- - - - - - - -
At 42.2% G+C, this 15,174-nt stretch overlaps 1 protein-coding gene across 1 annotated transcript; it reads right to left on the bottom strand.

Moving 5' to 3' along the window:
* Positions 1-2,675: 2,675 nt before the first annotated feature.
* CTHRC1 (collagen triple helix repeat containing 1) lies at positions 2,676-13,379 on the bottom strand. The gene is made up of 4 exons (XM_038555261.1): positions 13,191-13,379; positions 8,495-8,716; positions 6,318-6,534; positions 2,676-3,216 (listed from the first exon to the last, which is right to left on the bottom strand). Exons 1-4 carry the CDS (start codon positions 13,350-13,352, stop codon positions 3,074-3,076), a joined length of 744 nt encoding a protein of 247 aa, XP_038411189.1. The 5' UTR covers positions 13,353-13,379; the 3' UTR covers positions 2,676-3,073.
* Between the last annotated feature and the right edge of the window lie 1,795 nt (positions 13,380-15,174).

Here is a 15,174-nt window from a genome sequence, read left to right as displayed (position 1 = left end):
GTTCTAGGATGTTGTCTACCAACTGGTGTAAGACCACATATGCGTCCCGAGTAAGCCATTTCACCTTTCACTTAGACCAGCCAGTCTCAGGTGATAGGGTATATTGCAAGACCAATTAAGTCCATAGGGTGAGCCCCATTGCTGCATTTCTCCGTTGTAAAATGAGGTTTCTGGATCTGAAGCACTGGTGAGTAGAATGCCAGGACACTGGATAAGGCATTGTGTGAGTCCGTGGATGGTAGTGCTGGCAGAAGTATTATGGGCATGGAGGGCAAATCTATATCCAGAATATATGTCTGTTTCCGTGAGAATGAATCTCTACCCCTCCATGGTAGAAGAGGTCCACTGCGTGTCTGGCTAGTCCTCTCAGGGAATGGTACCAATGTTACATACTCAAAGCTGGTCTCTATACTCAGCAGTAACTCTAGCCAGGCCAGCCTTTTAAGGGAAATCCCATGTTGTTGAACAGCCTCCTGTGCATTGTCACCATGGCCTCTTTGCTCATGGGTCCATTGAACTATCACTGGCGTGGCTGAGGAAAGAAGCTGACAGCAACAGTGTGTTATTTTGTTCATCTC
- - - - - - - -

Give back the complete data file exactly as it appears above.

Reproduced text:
At 42.2% G+C, this 15,174-nt stretch overlaps 1 protein-coding gene across 1 annotated transcript; it reads right to left on the bottom strand.

Moving 5' to 3' along the window:
* Positions 1-2,675: 2,675 nt before the first annotated feature.
* CTHRC1 (collagen triple helix repeat containing 1) lies at positions 2,676-13,379 on the bottom strand. The gene is made up of 4 exons (XM_038555261.1): positions 13,191-13,379; positions 8,495-8,716; positions 6,318-6,534; positions 2,676-3,216 (listed from the first exon to the last, which is right to left on the bottom strand). Exons 1-4 carry the CDS (start codon positions 13,350-13,352, stop codon positions 3,074-3,076), a joined length of 744 nt encoding a protein of 247 aa, XP_038411189.1. The 5' UTR covers positions 13,353-13,379; the 3' UTR covers positions 2,676-3,073.
* Between the last annotated feature and the right edge of the window lie 1,795 nt (positions 13,380-15,174).

Here is a 15,174-nt window from a genome sequence, read left to right as displayed (position 1 = left end):
GTTCTAGGATGTTGTCTACCAACTGGTGTAAGACCACATATGCGTCCCGAGTAAGCCATTTCACCTTTCACTTAGACCAGCCAGTCTCAGGTGATAGGGTATATTGCAAGACCAATTAAGTCCATAGGGTGAGCCCCATTGCTGCATTTCTCCGTTGTAAAATGAGGTTTCTGGATCTGAAGCACTGGTGAGTAGAATGCCAGGACACTGGATAAGGCATTGTGTGAGTCCGTGGATGGTAGTGCTGGCAGAAGTATTATGGGCATGGAGGGCAAATCTATATCCAGAATATATGTCTGTTTCCGTGAGAATGAATCTCTACCCCTCCATGGTAGAAGAGGTCCACTGCGTGTCTGGCTAGTCCTCTCAGGGAATGGTACCAATGTTACATACTCAAAGCTGGTCTCTATACTCAGCAGTAACTCTAGCCAGGCCAGCCTTTTAAGGGAAATCCCATGTTGTTGAACAGCCTCCTGTGCATTGTCACCATGGCCTCTTTGCTCATGGGTCCATTGAACTATCACTGGCGTGGCTGAGGAAAGAAGCTGACAGCAACAGTGTGTTATTTTGTTCATCTC